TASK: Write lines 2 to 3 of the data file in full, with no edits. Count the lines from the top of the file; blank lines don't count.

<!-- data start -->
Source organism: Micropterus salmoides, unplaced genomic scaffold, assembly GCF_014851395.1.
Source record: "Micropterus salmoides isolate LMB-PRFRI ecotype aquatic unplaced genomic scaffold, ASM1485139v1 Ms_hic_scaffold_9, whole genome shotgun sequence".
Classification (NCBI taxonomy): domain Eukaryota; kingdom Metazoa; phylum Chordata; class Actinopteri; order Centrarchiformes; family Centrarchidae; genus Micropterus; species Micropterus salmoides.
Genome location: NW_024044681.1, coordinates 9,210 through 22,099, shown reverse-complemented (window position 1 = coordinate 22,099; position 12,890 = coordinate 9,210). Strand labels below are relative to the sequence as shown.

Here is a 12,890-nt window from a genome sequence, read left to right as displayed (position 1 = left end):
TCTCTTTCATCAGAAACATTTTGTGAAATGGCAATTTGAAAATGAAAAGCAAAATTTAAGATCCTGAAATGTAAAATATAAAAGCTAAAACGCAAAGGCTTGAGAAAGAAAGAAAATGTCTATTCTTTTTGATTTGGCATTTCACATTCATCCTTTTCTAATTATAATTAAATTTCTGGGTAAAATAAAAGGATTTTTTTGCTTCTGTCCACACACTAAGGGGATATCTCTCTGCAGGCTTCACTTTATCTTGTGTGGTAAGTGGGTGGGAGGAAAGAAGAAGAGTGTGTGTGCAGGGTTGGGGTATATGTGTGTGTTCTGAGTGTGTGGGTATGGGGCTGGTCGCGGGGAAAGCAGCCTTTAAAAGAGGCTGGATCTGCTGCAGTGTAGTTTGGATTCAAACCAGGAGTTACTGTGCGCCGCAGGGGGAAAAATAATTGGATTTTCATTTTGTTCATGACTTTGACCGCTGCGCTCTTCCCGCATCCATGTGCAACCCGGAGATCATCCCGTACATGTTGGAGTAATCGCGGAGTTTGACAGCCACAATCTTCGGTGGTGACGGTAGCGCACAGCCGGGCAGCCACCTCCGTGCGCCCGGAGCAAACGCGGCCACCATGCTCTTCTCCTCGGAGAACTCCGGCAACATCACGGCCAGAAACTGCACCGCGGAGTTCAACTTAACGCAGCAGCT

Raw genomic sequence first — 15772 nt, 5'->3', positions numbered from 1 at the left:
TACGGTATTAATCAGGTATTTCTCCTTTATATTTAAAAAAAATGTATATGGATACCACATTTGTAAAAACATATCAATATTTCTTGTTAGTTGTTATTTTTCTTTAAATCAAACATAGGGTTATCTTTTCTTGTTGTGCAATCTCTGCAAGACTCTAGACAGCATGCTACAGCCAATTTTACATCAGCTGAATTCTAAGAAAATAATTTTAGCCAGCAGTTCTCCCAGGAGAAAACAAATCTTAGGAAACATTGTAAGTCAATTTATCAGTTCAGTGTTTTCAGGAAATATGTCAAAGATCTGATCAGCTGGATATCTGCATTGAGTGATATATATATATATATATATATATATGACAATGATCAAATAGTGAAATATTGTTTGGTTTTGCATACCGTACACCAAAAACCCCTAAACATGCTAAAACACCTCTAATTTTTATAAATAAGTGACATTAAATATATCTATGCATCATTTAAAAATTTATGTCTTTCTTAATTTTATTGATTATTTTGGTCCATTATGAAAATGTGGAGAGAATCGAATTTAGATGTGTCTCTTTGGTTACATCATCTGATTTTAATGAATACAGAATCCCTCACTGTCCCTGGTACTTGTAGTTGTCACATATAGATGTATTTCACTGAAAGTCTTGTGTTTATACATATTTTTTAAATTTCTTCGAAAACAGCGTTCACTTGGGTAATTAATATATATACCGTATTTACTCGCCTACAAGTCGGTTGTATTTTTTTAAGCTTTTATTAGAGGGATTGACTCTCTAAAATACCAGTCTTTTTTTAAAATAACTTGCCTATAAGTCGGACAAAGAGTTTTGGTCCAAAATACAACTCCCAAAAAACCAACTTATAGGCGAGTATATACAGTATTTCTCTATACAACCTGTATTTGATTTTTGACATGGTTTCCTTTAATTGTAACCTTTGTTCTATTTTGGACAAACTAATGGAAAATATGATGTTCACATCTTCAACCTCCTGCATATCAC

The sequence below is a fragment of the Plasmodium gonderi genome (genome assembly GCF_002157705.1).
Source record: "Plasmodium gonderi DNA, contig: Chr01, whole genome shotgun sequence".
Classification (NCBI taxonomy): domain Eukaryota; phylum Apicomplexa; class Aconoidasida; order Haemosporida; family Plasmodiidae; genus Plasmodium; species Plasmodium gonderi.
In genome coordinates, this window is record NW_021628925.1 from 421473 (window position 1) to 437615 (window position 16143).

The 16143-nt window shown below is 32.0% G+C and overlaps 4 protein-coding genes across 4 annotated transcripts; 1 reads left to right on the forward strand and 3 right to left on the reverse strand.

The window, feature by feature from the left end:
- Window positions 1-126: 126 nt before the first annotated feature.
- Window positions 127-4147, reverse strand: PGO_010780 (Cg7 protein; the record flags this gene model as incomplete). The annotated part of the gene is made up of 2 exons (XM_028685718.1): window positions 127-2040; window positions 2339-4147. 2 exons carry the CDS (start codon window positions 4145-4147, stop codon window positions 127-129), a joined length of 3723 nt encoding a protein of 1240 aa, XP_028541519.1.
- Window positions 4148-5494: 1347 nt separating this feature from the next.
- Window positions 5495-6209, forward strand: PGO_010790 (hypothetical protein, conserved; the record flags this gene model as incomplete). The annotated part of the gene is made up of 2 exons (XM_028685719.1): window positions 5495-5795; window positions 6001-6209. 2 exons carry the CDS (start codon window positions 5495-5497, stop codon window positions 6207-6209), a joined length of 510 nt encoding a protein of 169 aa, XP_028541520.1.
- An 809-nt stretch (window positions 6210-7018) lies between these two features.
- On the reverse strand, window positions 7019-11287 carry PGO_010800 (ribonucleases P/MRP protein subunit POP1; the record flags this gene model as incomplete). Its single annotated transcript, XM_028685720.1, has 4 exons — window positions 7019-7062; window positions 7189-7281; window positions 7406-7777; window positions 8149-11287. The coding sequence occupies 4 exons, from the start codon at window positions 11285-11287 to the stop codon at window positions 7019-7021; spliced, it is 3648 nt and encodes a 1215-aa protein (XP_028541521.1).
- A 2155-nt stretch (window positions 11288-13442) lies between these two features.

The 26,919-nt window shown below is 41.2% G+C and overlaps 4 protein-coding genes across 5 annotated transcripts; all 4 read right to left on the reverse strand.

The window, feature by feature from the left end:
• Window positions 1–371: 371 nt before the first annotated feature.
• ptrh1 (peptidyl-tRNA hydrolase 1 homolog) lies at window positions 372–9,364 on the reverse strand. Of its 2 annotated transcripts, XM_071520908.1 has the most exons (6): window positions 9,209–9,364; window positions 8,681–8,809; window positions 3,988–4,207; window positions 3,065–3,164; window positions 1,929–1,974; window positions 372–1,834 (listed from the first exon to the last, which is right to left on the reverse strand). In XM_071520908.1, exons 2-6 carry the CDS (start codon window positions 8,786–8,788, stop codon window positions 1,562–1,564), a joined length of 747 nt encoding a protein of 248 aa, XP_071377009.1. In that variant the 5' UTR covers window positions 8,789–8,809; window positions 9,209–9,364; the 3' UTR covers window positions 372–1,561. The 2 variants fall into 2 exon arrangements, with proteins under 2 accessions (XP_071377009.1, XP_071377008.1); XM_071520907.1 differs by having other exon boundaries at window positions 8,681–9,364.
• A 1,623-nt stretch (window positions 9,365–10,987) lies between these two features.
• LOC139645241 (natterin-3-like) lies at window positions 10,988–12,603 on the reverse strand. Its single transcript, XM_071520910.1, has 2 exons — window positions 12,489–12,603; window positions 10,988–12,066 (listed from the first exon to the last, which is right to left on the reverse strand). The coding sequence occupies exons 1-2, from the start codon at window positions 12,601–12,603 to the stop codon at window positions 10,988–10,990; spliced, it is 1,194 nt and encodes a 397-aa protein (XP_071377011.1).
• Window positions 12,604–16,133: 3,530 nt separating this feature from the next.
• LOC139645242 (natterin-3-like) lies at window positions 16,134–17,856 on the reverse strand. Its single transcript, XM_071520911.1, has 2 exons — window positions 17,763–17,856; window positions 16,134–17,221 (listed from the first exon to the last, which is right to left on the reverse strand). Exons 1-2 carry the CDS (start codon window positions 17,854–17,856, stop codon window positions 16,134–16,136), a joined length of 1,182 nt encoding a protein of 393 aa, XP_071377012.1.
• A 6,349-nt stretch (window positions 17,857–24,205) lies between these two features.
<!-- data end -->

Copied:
Source record: "Micropterus salmoides isolate LMB-PRFRI ecotype aquatic unplaced genomic scaffold, ASM1485139v1 Ms_hic_scaffold_9, whole genome shotgun sequence".
Classification (NCBI taxonomy): domain Eukaryota; kingdom Metazoa; phylum Chordata; class Actinopteri; order Centrarchiformes; family Centrarchidae; genus Micropterus; species Micropterus salmoides.